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Performing reflections: rectangle (old)

An older video where Sal uses the interactive widget to find the image of a rectangle under a reflection. Created by Sal Khan.
Video transcript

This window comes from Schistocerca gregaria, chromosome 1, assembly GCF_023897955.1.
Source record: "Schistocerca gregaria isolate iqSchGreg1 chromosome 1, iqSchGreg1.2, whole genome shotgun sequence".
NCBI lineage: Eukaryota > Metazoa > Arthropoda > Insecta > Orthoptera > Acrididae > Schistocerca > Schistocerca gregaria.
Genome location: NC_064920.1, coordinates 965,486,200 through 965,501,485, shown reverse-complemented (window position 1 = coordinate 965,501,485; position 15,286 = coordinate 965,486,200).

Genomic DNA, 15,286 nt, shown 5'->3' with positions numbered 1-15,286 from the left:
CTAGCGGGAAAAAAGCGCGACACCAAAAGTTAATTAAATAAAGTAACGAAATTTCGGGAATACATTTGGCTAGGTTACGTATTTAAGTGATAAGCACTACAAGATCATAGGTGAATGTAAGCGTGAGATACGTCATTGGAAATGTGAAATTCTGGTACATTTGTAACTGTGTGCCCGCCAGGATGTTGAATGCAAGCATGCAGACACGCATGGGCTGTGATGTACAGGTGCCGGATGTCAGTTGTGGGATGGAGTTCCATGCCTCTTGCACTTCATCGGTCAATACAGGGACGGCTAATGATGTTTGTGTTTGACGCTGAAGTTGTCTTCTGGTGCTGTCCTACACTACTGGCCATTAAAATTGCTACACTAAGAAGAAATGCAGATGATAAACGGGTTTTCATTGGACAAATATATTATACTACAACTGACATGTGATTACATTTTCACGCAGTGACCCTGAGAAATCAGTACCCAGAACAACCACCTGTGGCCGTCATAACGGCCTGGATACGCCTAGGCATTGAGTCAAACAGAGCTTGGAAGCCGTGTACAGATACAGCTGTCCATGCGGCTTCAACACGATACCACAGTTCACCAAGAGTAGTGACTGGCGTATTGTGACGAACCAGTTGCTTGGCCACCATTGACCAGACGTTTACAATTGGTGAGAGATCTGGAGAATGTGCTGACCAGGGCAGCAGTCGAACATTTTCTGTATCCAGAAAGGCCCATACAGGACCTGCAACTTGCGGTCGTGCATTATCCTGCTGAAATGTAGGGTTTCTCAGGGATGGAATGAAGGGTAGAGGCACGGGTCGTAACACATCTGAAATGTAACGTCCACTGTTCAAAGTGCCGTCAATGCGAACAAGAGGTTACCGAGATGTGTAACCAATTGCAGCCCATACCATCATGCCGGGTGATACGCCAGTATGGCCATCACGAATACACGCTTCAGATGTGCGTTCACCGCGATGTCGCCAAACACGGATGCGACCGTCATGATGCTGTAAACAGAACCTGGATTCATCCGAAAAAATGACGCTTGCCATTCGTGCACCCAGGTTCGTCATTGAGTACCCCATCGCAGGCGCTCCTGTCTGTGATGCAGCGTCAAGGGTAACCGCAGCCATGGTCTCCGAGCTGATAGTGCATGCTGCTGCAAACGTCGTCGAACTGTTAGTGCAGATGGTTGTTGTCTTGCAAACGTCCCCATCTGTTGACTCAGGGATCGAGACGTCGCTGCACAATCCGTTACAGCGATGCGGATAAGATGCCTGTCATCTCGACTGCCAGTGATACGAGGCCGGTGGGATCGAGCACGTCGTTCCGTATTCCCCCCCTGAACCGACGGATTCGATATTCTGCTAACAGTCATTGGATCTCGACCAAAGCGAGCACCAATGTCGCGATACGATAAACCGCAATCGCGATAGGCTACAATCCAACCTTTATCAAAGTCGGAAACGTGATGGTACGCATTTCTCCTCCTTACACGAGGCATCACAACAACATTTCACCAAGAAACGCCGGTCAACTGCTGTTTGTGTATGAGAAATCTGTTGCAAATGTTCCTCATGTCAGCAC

Perform a reflection over the line y is equal to negative 1/3 x. And then they want us to figure out what these different points map to on the reflection. And then they ask, is the slope of the segment between point A and its image is, and then blank, the slope of the segment between point B and its image. So let's just think about this step by step. So first, let's perform the reflection over the line y is equal to negative 1/3 x. So we want to reflect. So negative 1/3 x. So its y-intercept is 0. And it has a slope of negative 1/3, which means every time-- whoops, so let me put this right over here-- and that means every time we move positive 3 in the x direction, we move down once in the y direction. So this right over here, this is y is equal to negative 1/3 x. And so let's do our reflection. Whoops. To do the reflection, I've got to press this. So let's do our reflection. There we go. All right, this is exciting. So what does point A map to? Well, point A maps to this point right over there. And so that is the point negative 4, 8. And point B maps to this point, which is the point 8, positive 4. And then, they say the slope of the segment between point A and its image, so that's this segment between point A and its image. So actually let me take this reflection tool to just show you that line. So that's this segment right over here. The slope of the segment between point A and its image, that's this slope right over here, is blank the slope of the segment between point B and its image. Well, point B and its image, that line right over here, is going to have the same slope. And that makes sense, because they're both going to be perpendicular to what we were reflecting around. They're both going to be perpendicular to y is equal to negative 1/3 x. So they're going to have a negative reciprocal of negative 1/3 slope, which is positive 3. And you see this has a slope of positive 3, and that this right over here has a slope of positive 3. Every time you increase one in the x direction, you increase y by three units. So the slope is equal to. And we check our answer. And we got it right.